Celebrating 70 years of Britain’s National Parks

To mark the 70th anniversary of Britain's National Parks, Ordnance Survey have put together a set of images to illustrate the diverse landscapes of each park.

Cairngorms-616b34d

This April marks the 70 years since the National Parks and Access to the Countryside Act 1949 was passed in Britain. Since then, 15 National Parks have been created in the UK, the most recent of which, the South Downs, was established in 2010.

Advertisement

To mark the 70th anniversary, Ordnance Survey (OS) Maps have put together a set of images to illustrate the diverse landscapes of Britain’s National Parks.

How big are Britain’s National Parks?

Britain’s National Parks cover a combined area of 23,138 km2 – that’s 10% of Britain’s land and an area a little larger than Wales. There are two in Scotland, three in Wales and ten in England, making them accessible to many of us, no matter where we live. And with an astounding 61,000 km of footpaths weaving through the parks, you’ll never be short of places to explore.

Which is the largest National Park in the UK?

Unsurprisingly, the Pembrokeshire Coast boasts the longest coastline at 418 km, while just six of the parks have no coastline at all: Brecon Beacons, Cairngorms, Dartmoor, Northumberland, Peak District and Yorkshire Dales.

The largest parks are the Cairngorms (4528 km2), Lake District (2362 km2) and Yorkshire Dales (2179 km2). The most densely populated parks are the South Downs, New Forest and Pembrokeshire Coast. And the most footpaths are found in the Lake District (7,189 km), Cairngorms (7,028 km) and South Downs (6,468 km).

Snowdonia’s stately mountains offer the perfect ‘big challenge’, jaw-dropping views and an unbeatable sense of achievement ©Getty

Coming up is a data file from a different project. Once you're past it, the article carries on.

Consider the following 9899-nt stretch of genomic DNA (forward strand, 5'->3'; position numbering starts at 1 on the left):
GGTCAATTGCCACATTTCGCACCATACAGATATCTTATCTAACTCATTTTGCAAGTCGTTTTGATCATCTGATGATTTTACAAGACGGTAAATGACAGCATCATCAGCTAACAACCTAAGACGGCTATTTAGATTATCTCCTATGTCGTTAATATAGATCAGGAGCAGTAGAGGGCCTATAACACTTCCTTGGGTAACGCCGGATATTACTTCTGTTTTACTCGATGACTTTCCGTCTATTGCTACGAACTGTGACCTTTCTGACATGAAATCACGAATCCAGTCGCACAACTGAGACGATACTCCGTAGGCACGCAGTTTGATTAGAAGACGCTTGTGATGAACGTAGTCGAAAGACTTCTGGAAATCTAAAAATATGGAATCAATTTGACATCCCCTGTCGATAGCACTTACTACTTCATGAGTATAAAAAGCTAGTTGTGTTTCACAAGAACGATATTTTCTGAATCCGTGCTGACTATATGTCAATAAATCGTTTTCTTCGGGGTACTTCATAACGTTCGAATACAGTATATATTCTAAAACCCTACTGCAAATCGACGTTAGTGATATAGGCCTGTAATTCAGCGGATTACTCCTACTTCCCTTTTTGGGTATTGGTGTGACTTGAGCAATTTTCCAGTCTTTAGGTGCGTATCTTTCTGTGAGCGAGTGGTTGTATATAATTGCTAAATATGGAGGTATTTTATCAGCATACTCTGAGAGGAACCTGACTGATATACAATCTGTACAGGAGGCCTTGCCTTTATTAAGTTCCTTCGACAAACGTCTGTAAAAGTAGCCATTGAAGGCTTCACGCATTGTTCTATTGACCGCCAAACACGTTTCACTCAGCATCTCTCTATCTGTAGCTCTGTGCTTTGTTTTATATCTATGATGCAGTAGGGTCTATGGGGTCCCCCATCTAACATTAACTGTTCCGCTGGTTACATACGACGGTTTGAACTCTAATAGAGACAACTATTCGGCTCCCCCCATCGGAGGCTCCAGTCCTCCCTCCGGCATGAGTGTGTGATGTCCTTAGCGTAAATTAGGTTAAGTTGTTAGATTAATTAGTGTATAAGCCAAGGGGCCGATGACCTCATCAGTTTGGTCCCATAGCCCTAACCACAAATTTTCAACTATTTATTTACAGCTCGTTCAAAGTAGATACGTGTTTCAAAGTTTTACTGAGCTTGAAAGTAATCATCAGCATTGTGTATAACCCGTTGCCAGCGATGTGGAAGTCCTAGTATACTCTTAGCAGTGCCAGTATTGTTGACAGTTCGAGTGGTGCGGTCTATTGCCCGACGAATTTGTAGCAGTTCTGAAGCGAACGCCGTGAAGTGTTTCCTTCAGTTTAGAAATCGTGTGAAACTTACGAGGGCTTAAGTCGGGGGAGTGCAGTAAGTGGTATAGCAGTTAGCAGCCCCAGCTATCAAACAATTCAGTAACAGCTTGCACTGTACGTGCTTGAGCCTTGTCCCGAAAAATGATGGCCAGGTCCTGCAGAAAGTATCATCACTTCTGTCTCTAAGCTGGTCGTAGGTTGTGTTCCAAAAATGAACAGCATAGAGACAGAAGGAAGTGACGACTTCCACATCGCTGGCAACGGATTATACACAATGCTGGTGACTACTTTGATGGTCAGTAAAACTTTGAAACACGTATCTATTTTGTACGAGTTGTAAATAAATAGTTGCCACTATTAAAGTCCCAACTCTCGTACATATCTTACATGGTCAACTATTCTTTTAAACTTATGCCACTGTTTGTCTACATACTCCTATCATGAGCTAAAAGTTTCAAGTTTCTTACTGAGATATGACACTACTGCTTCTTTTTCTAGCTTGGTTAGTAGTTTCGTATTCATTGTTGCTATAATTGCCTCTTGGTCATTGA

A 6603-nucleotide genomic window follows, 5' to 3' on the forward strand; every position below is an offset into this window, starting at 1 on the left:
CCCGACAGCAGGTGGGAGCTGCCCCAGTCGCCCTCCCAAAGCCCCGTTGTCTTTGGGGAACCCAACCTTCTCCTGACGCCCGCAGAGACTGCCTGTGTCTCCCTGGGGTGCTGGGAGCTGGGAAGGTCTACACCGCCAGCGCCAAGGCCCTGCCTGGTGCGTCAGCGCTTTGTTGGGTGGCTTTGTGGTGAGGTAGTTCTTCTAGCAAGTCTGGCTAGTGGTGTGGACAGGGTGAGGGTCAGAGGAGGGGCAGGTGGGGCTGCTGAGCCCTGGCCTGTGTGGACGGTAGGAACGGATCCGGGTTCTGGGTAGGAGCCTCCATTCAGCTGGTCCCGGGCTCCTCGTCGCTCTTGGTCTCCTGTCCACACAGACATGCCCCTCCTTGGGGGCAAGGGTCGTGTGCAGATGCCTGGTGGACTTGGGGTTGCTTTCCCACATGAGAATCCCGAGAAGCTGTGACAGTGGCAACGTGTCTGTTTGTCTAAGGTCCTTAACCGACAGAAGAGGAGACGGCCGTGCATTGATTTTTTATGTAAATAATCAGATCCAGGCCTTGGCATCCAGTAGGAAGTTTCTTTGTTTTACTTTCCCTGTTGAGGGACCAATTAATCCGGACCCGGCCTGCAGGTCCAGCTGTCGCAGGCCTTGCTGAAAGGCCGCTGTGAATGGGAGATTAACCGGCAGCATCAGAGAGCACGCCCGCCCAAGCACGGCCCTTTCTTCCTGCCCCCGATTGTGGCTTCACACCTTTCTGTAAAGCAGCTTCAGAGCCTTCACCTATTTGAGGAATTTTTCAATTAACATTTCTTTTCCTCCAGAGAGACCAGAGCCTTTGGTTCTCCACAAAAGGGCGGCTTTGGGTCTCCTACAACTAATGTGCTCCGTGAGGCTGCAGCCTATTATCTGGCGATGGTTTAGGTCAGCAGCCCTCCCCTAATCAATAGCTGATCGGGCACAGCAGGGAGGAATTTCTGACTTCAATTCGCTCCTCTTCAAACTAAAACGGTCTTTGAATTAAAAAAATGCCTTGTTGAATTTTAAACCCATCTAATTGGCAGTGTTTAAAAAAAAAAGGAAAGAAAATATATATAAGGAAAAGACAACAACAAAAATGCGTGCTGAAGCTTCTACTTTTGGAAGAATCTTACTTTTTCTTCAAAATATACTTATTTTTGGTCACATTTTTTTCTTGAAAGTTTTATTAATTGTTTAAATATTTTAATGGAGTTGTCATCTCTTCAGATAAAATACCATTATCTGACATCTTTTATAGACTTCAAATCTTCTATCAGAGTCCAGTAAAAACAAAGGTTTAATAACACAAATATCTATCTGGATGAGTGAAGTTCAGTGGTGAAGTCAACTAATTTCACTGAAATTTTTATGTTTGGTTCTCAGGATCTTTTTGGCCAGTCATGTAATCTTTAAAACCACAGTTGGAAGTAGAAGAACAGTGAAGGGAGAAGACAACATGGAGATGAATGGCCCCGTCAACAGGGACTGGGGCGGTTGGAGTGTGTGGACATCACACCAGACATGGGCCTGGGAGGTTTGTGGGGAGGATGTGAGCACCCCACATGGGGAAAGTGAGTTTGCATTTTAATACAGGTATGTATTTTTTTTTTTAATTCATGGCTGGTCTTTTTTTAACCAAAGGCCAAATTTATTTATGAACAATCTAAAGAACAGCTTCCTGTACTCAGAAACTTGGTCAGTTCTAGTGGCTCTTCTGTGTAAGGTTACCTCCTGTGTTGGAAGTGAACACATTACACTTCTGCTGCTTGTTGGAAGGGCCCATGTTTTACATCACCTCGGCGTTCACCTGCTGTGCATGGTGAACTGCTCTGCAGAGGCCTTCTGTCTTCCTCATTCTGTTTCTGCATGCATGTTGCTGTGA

Snowdonia’s stately mountains are an incredible sight from the ground. But what do they look like when mapped out? ©Getty

Events to celebrate National Parks

Discover National Parks fortnight, which runs from 6-21 April 2019, is a celebration of the many opportunities available to get outside and explore the ancient forests, secret coves and rocky mountains of our national parks. This year, ahead of the festival – and to commemorate the 70th anniversary of the National Parks and Access to the Countryside Act 1949 – OS Maps have put together a poster to illustrate what our parks look like, side by side.

North North York Moors National Park

What do the UK’s National Parks look like?

The following images were created by Joe Harrison of the GeoDataViz team (OS Maps). The first piece of artwork shows Great Britain’s national parks, side by side. Scroll down for a more detailed picture of each of the national parks, placed in order of designation.

National parks poster

Peak District

Peak District map

Lake District

Lake District map

Snowdonia

Snowdonia map

Dartmoor

Dartmoor map

Pembrokeshire

Pembrokeshire Coast

North York Moors

North York Moors

Exmoor

Exmoor map

Yorkshire Dales

Yorkshire Dales map

Northumberland

Northumberland map

Brecon Beacons

Brecon Beacons map

Broads

Broads map

Loch Lomond and the Trossachs

Loch Lomond and the Trossachs map

Cairngorms

Cairngorms map

New Forest

New Forest map

South Downs

South Downs map
Advertisement

Artwork ©Joe Harrison, OS Maps